Celebrating International Women's Day
Category: Voyager Released: 08 March 2017
We celebrate International Women's Day 2017 by highlighting a few of the many indivuduals who make a difference to the operations of AirTanker, the Voyager and the people behind it.
Alex Vipond - Staff Welfare Manager
Being away from loved ones through work is never an easy experience, looking after the welfare of our people around the world is the priority for Staff Welfare Manager Alex Vipond.
There are plenty of subjects that find their way into Alex’s in-tray under the broad heading of staff welfare. It could be the standard of accommodation on Ascension Island, a desire for better recreation facilities at RAF Akrotiri, ground transportation issues or the support provided to families back home.
Alex’s role, working in close partnership with the Voyager Project Team, is to make sure that the experience of working down-route whether as a civilian, military crew or Sponsored Reservist is as comfortable and hassle-free as possible. The second strand of Alex’s role is to gradually improve the support offered to close family back home. It’s not just crews and engineers who can struggle with separation; the same goes for families back at home. A staff welfare committee helps to gauge the views of employees about the types of assistance that would be valued.
"The overall goal is to create parity at all locations, where operationally possible and a guaranteed standard that all colleagues can expect, regardless of their destination."
Charlotte Harrison - Head of Commercial Management
Over the past year, the seven-strong Commercial Management team has successfully concluded two important contractual negotiations with the MoD.
Charlotte Harrison, Head of Commercial Management, explains: “Our role is two-fold: to strengthen the commercial success of the business and to make sure that ATrS is meeting its contractual obligations and providing the right level of support to MoD operations."
Although ATrS has always had a Commercial Management function, the team has doubled in size in the past three years as the number of contractual changes has grown. The launch of the Leasing business has also added another dimension to the team’s work.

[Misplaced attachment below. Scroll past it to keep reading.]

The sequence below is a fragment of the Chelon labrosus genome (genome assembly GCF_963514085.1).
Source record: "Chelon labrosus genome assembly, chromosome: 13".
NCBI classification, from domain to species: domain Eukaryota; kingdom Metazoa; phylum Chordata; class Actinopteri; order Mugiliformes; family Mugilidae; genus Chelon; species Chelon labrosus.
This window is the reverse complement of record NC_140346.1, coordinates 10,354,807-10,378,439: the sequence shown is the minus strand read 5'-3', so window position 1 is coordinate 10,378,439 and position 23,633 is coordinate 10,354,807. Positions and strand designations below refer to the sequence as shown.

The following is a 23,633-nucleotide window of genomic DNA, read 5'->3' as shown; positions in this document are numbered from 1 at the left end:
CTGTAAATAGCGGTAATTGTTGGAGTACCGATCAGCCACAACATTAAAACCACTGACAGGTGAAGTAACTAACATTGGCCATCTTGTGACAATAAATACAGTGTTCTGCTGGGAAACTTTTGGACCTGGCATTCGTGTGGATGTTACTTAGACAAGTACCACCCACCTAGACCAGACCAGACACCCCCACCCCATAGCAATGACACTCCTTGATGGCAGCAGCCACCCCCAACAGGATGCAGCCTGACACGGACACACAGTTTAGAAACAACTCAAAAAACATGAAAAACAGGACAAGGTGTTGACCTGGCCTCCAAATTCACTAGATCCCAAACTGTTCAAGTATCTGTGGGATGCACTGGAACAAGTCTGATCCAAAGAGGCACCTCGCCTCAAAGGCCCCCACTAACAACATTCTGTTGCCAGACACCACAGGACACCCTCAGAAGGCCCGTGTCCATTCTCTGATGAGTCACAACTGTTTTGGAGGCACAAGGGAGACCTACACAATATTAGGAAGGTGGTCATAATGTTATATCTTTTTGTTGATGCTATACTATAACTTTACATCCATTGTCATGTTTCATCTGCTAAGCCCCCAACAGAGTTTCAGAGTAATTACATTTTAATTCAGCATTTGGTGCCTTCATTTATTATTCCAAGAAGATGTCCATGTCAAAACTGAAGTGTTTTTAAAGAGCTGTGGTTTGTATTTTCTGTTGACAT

“We are responsible for generating proposals and for negotiating contracts with the MoD and other customers. This could involve a contract change or an additional service. We’re also the hub of expertise within the business on all contractual issues, providing guidance to colleagues.”
This contractual expertise is vital. The Voyager/FSTA programme contract with the MoD is in fact a suite of documents stretching to thousands of pages. “If people come to us with a very specific question, we need to be able to pinpoint exactly where it is covered within the contract.”
"The demands for leasing are a completely different scenario because we're creating contracts in a new area of business from scratch. Every customer is different, but it's exciting."
Squadron Leader Claire Evans - Executive Officer Force Support
From ensuring the welfare of RAF personnel embedded with ATrS through to managing recruitment, promotion and military discipline, the Voyager Force Support team provides a vital link between the military and civilian environments. Operating under the command of Officer Commanding No. 10 Squadron, the team is led by Squadron Leader Claire Evans who is XO (Executive Officer) Force Support.
"There are many aspects to the role of Force Support and it continues to be a unique working environment. It is our responsibility to ensure that our embedded RAF personnel and sponsored reservists are fully supported throughout their career development and everyday life."
"Recruitment is also a significant part of our role and we work hard to ensure that we bring on board personnel of a high standard who are suitable to work within the Voyager's dynamic and challenging environment."
Squadron Leader Evans also holds the position of Deputy Continuing Airworthiness Manager. Rigorous airworthiness processes are, of course, fundamental to safe operations for Voyager and the fact that the aircraft flies on both the Military and Civil Aircraft Registers means that the Continuing Airworthiness Management Organisation (CAMO) function is particularly significant as a conduit between the Civil Aviation Authority’s regulations and those that govern military flying.